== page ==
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This Nutrition Question Can Change Everything

by Joan Kent

posted in Health and Fitness

Syndicate This Article
This brief article will cover a seemingly minor point that sounds like nothing but does a lot.
If you'd like to move a major step closer to a lifetime of healthful eating, you can do that in a single step.
The key is to ask one question before they eat anything - pre-workout, post-workout, breakfast, lunch, dinner, or snack.
The question is simply this: "Will eating this stabilize me or destabilize me?"
In this context, stability refers to two things - blood glucose and brain chemistry.
Stabilizing Glucose
Stabilizing glucose refers to keeping things in a normal range with gentle and gradual "ups" after meals or snacks, and gentle and gradual dips when hunger is about to occur.
"Gradual" is the operative word.
Stable glucose levels don't rise to a sharp peak, as they might after, say, a sugary pre-workout "breakfast" and then plummet right after that.
They might plummet in those who are susceptible. Those folks are called carb sensitive because they secrete extra insulin when they eat certain carbs.
Sugar would be one of the key triggers of that extra insulin, but it's not the only one. Junk like white flour - and even fruit - can trigger too much insulin, as well.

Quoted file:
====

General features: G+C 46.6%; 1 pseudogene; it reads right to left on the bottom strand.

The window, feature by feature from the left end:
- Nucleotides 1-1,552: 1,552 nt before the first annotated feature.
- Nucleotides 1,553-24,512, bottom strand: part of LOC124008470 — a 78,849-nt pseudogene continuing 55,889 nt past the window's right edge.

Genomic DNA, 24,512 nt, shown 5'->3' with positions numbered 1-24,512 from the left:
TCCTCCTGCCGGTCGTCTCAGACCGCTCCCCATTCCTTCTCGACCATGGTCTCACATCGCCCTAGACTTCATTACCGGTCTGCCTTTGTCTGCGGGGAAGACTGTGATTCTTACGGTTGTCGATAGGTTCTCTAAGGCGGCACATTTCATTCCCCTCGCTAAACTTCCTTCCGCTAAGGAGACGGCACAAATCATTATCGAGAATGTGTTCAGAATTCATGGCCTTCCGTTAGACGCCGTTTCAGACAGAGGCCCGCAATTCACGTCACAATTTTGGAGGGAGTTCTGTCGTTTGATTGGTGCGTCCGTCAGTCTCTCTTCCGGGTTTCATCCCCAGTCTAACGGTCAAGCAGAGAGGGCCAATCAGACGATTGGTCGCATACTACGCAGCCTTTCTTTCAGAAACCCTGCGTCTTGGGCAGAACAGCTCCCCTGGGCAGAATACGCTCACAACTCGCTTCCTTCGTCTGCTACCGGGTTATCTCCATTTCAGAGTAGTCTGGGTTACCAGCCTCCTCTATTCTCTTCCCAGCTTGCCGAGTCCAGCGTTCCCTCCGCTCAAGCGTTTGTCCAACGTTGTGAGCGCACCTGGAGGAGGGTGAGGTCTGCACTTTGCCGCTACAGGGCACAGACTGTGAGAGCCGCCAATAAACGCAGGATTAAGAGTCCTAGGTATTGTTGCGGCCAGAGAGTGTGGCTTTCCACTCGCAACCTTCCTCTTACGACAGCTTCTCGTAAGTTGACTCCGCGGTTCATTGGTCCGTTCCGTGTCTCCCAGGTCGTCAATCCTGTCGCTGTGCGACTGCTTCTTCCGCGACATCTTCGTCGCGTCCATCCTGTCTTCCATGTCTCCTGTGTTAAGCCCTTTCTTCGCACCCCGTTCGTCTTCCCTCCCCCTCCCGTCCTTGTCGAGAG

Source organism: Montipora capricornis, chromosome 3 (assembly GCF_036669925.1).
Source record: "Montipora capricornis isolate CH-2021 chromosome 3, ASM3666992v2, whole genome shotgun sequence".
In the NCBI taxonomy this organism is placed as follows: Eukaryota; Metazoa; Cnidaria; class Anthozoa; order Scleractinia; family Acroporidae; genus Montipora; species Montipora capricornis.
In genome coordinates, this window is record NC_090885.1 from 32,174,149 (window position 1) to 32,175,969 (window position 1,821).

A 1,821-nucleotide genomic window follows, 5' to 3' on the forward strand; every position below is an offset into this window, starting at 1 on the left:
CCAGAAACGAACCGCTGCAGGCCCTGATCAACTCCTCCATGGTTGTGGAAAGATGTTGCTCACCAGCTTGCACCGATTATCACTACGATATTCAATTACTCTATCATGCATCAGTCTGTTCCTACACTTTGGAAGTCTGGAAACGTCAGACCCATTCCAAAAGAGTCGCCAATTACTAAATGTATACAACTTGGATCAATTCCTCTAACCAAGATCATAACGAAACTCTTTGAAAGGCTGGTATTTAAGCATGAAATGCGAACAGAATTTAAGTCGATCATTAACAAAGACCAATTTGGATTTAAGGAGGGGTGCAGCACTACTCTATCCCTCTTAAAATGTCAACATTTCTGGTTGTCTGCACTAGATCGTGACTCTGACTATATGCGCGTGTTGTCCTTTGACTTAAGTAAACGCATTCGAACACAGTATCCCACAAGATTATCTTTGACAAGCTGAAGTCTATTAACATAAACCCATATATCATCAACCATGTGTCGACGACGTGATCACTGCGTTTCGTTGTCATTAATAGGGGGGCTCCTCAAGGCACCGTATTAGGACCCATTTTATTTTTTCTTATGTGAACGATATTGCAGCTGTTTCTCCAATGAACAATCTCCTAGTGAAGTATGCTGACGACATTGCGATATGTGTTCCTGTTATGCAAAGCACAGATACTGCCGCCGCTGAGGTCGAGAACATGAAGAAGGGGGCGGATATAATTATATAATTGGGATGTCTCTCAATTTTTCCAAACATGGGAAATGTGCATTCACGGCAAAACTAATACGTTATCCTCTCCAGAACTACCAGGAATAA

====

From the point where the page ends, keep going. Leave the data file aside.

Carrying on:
Stabilizing Brain Chemistry
Stabilizing brain chemistry involves several chemicals that change with the food we eat.
The 4 chemicals are dopamine, norepinephrine, serotonin and beta-endorphin (which most people call endorphins).
When those chemicals are at optimal levels, they prevent cravings and keep us feeling pretty good.
But some people have lower baseline levels of one (or more) of the 4 chemicals. That makes them feel a bit worse (sometimes a lot worse) than someone whose brain levels are even.
It also makes them more sensitive to the effects of junky foods like sugar.
When they eat those junky foods, they get an exaggerated reaction of those brain chemicals - either through an extra-high release or through extra-high production. Or both.
The exaggerated reaction might feel great for a while.
Yet it's where addiction comes in, making someone who has experienced it want more junk that will give them that great feeling - and take away the blah feeling they could have from day to day.
As you can probably tell, that's almost guaranteed to cause a repeat of the whole cycle.
Which Foods Will Help?
Stabilizing foods are wholesome fats (such as nuts) and protein foods - or even protein powder.
If you can get in the habit of eating something from each of those categories every time they eat, you'll help stabilize glucose and brain chem.
At first, you may not like having to go to a little extra trouble in this way, but - in the long run - you'll feel great, perform better in your workouts, and get the health benefits and mental clarity you'll deserve for changing your eating habits with a simple step.
About the Author: Stabilizing glucose and brain chem are an important part -- but only one part -- of what I do to help people with health problems (including diabetes), mood issues, and -- my specialty -- conquering sugar addiction. Please visit http://www.FoodAddictionSolutions.com and grab your free copy of "3 Biggest Mistakes People Make When Trying To Quit Sugar."

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